Ketamine Offers Hope For Chronic Depression But Is Hard To Obtain

Share this with your friends

Ketamine is a drug that has only existed for a few decades. Its initial discovery was in 1962. It’s medical potential was almost immediately recognized, and human trials of the drug began in 1964. It received approval for use in humans in the United States in 1970, and it has been used for various medical purposes since then.

Ketamine is sometimes used as a surgical anesthesia, because it is safer than other anesthesia, as it reduced respiration less than other options. However, it can cause hallucinations, so it is often used in combination with other drugs. Sometimes, it is used as a disassociative medicine for those receiving emergency medical treatment. Ketamine can also help with pain management for people after surgery. Some facilities use it in combination with opiates for intractable pain.

However, the reason we’re discussing this drug today is that it has also recently received attention as possible treatment option for those with treatment-resistant depression. Unlike many other anti-depressants, which take days or weeks to build up to the intended effect, ketamine has a rapid effect on those struggling with depression. Many people experience depression relief within four hours of a dose, while others may take slightly longer, up to 24 hours. The effects may persist for some time, meaning that patients only require two to three doses per week.

Ketamine is a NMDA receptor antagonist, and researchers are keen to try similar compounds as depression treatments. Unfortunately, ketamine is not approved as an antidepressant. That means that getting access to ketamine and finding a way to pay for it can be difficult. While ketamine costs pennies per dose to create, patients often pay hundreds of dollars per treatment session, without any insurance assistance.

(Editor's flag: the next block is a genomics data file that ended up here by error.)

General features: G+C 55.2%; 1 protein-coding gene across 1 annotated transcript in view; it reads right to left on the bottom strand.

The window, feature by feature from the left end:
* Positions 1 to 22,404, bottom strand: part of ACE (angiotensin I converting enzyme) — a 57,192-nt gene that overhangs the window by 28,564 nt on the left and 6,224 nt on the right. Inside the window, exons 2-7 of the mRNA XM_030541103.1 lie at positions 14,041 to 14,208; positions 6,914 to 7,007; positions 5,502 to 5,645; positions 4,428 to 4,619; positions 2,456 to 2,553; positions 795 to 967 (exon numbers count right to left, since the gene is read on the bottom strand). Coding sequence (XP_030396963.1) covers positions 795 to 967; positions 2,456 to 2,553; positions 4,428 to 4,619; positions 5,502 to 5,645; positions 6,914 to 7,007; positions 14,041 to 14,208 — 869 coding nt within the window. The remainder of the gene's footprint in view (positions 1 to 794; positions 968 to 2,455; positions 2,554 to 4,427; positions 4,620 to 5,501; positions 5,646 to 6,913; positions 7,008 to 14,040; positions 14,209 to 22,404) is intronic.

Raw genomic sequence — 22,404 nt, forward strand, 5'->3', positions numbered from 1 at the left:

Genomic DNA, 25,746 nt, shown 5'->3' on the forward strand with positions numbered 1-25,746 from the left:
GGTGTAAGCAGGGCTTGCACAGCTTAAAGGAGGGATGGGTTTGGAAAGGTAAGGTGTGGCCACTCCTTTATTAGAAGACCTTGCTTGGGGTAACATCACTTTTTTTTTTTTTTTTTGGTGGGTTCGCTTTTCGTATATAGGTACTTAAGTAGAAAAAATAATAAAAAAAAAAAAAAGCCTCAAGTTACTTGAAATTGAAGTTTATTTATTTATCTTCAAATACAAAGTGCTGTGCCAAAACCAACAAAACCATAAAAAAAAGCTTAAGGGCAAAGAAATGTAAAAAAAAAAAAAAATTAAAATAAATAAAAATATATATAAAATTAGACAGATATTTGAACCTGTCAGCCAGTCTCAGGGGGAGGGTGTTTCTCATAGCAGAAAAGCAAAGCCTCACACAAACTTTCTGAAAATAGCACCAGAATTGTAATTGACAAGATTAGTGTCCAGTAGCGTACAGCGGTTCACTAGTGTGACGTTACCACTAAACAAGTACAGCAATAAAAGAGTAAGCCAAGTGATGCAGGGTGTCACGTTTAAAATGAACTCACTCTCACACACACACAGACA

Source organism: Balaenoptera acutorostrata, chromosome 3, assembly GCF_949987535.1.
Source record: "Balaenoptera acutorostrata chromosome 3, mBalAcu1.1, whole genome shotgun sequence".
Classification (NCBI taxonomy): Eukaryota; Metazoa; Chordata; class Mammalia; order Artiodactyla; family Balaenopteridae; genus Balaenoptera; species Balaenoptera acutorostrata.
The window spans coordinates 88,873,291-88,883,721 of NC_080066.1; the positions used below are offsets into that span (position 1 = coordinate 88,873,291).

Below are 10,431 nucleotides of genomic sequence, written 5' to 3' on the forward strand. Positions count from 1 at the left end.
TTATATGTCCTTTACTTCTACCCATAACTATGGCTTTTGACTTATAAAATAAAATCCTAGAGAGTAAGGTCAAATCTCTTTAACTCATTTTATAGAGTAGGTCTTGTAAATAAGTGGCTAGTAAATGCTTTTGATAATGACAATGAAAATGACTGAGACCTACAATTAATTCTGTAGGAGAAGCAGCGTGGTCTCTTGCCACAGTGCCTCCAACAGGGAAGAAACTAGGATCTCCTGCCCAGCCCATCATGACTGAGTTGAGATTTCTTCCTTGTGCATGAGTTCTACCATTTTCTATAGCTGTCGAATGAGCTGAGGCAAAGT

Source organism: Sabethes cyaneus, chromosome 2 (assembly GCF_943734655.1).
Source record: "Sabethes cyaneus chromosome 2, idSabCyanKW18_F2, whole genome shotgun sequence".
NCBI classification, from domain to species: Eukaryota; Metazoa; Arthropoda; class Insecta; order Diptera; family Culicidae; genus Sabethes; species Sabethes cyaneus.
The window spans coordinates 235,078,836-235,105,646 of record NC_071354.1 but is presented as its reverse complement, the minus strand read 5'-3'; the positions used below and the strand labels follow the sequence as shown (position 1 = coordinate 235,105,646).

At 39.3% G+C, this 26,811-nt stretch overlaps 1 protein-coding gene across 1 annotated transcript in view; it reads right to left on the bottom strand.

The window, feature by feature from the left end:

Those who have tried this drug for depression usually report improvements in depression symptoms. As many as 75-80% of those treated with ketamine self-reported an improvement in depression symptoms. It is often administered intravenously, with careful medical supervision. Exhaustion and sleep usually accompany the initial ketamine treatment.

However, after you rest, you may experience a noticeable reduction in symptoms. Also, there may soon be a nasal spray version of the drug available, which could make administration much simpler for patients. As more research shows the potential of ketamine to stave off the worst symptoms of depression, more doctors are interested in offering it as an (off-label) treatment.

It is very important that those using ketamine stop their use responsibly and under the care of a physician. Symptoms of withdrawal may include shakiness, increased perspiration, irregular heartbeat and anxiety. For those already struggling with mental health concerns, it is important that you approach ending the use of a drug carefully.

That being said, ketamine appears to offer a workable form of relief for people whose depression is overwhelming or resistant to treatment. Ketamine is federally listed as a Schedule II substance, making it one of many drugs with potential benefits that people struggle to safely access.

Hopefully, as research and anecdote about the potential benefits of ketamine therapy keep coming in, policy regarding this potentially life-saving drug will change.